Low Maternal Cholesterol Tied to Premature Birth
Pregnant women who have very low cholesterol levels may face a greater risk of delivering their babies prematurely than women with regular cholesterol levels, according to a study by the National Human Genome Research Institute.
Akinso: Pregnant women who have very low cholesterol levels may face a greater risk of delivering their babies prematurely than women with regular cholesterol levels, according to a study by the National Human Genome Research Institute. The study was published in the October issue of the journal Pediatrics, and although it confirms previous findings that very high levels of maternal cholesterol can increase the risk of premature birth, a surprising twist in the current study shows that low maternal cholesterol levels also may lead to adverse outcomes according to Dr. Max Muenke, the study's senior author.
Muenke: The interesting finding was—and we were very surprised about this—that women who had very low cholesterol had babies that were born too early. The most interesting finding in this was that we found the significant 4-fold increase in premature birth only in white women and not in African American women. What we could confirm in our study was that women who have high cholesterol that they also have babies born prematurely but this was already known before we started our study.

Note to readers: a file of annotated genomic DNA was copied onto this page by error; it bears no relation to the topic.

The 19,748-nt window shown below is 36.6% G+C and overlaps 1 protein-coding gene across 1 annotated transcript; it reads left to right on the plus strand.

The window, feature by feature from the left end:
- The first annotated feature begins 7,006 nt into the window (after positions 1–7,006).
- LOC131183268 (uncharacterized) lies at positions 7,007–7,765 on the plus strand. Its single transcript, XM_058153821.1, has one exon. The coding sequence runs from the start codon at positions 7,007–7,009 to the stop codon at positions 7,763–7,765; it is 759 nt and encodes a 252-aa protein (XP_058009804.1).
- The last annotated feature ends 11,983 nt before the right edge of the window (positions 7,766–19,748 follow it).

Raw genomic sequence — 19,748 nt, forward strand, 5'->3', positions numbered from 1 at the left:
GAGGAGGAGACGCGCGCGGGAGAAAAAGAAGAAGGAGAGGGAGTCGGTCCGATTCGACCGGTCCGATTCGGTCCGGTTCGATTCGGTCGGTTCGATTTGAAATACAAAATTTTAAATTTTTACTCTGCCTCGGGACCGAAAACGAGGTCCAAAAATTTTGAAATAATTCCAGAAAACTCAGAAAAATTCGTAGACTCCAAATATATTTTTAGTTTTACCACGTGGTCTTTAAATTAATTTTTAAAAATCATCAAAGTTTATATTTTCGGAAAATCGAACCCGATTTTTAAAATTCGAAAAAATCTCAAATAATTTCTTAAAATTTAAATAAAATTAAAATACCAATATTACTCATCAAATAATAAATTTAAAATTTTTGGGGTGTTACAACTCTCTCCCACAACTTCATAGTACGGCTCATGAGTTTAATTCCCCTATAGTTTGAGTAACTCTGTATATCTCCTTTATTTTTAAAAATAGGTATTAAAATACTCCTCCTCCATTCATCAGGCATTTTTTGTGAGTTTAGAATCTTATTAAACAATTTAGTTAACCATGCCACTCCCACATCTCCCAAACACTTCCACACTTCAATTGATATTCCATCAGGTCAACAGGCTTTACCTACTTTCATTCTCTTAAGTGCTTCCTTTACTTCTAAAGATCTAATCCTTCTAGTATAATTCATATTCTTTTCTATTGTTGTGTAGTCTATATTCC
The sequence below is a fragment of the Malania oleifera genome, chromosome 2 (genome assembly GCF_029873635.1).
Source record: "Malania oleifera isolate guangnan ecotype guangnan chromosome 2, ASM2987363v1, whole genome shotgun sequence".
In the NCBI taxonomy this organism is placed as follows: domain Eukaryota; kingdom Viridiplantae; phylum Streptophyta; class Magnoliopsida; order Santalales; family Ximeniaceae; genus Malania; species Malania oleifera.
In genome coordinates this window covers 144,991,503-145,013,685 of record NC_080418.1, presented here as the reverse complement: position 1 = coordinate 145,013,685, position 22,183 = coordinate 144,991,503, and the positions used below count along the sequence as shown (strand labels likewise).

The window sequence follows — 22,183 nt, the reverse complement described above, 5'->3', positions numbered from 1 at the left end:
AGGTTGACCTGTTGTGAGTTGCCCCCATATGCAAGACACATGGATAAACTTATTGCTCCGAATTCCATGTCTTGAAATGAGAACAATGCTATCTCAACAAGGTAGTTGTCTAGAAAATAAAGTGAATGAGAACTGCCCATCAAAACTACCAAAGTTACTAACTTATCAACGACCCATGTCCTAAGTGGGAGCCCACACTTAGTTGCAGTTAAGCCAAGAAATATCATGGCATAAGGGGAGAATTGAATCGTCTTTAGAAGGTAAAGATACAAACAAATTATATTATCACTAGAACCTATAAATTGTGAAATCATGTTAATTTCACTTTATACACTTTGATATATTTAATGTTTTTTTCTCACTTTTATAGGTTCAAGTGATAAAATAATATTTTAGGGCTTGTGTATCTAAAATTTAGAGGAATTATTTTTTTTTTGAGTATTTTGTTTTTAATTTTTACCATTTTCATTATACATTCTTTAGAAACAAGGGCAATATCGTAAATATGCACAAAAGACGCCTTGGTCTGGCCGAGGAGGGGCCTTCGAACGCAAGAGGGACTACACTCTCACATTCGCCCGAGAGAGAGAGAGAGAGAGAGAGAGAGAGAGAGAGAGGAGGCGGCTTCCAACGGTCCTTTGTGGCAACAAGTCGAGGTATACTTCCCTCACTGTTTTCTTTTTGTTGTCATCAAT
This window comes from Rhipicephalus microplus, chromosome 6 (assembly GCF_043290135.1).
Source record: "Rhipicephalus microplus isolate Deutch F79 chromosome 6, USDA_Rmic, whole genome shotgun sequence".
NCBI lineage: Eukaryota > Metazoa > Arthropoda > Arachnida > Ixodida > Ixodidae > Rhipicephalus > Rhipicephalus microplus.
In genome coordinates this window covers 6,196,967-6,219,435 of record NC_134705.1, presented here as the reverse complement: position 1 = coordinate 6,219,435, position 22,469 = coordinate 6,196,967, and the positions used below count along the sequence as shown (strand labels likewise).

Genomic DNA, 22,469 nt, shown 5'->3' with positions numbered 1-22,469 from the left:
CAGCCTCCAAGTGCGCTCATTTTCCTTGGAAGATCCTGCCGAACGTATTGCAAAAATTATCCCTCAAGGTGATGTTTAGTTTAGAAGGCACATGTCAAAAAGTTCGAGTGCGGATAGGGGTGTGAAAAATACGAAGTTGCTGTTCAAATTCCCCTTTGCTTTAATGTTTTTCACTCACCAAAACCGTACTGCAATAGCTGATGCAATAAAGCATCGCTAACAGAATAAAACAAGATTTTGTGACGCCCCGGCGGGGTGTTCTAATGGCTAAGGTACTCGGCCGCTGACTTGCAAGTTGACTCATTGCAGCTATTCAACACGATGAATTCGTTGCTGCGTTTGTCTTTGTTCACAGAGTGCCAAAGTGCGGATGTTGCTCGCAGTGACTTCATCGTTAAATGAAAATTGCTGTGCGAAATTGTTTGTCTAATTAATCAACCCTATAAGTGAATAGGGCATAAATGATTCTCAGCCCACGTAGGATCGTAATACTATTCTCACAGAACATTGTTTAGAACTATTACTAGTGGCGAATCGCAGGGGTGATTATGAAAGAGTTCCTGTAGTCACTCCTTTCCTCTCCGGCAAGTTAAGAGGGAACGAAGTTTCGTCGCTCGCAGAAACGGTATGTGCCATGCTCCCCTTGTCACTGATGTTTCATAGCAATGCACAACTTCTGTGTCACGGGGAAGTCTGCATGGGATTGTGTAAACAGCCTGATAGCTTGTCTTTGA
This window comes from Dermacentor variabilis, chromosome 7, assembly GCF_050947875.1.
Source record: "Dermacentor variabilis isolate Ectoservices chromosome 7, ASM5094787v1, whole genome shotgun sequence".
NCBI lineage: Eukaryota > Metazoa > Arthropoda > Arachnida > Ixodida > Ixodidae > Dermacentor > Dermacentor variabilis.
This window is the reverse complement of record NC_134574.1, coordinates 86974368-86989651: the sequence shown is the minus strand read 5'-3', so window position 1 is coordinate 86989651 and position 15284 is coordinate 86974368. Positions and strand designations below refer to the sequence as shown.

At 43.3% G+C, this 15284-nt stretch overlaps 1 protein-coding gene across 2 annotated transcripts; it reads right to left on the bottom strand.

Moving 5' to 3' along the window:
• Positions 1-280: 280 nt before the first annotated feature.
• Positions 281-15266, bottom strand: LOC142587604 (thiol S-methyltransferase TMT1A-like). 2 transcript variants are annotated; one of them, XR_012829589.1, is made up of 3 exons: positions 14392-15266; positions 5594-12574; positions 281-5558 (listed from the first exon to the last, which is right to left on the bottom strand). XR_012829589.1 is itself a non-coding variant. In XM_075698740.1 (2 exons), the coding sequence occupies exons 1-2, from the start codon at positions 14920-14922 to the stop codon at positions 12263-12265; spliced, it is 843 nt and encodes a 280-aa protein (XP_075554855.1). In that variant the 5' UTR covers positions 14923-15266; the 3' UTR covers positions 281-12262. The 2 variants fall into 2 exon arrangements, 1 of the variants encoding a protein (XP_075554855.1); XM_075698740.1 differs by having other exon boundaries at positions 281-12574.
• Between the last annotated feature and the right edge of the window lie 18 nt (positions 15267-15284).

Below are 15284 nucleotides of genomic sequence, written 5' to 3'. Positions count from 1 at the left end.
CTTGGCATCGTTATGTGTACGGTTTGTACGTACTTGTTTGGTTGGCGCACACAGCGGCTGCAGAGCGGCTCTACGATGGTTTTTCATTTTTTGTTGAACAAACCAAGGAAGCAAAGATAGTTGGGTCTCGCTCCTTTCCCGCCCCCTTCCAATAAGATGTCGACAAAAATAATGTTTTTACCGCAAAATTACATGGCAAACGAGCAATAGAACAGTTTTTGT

Akinso: In the study of 1,058 South Carolina women and their newborns, researchers found about 5 percent of the women with cholesterol levels in the moderate range of 159-261 milligrams per deciliter gave birth prematurely. But between white and African American women, there was a difference in the rate of premature births which Dr. Muenke discusses.
Muenke: What we found was in healthy white and healthy African American women at ages between 21 and 34, we found that in both groups women who had low cholesterol had babies born who were with a lower birth rate. What was different in both groups was that among white women babies were born earlier; that is born before 37 weeks, where as African American women we did not find this. At this point we do not know where this difference comes from and this is something we would like to explore in future studies.
Akinso: Premature birth is a major cause of infant death and raises the risk of many potentially disabling conditions, including cerebral palsy, cognitive impairment, blindness, deafness and respiratory illness. Dr. Muenke said in light of these findings researchers have a renewed drive to establish the genetic and environmental causes of low cholesterol levels because of its relevance to pregnancy. This is Wally Akinso at the National Institutes of Health Bethesda, Maryland.
About This Audio Report
Reporter: Wally Akinso
Sound Bite: Dr. Max Muenke
Topic: Premature Birth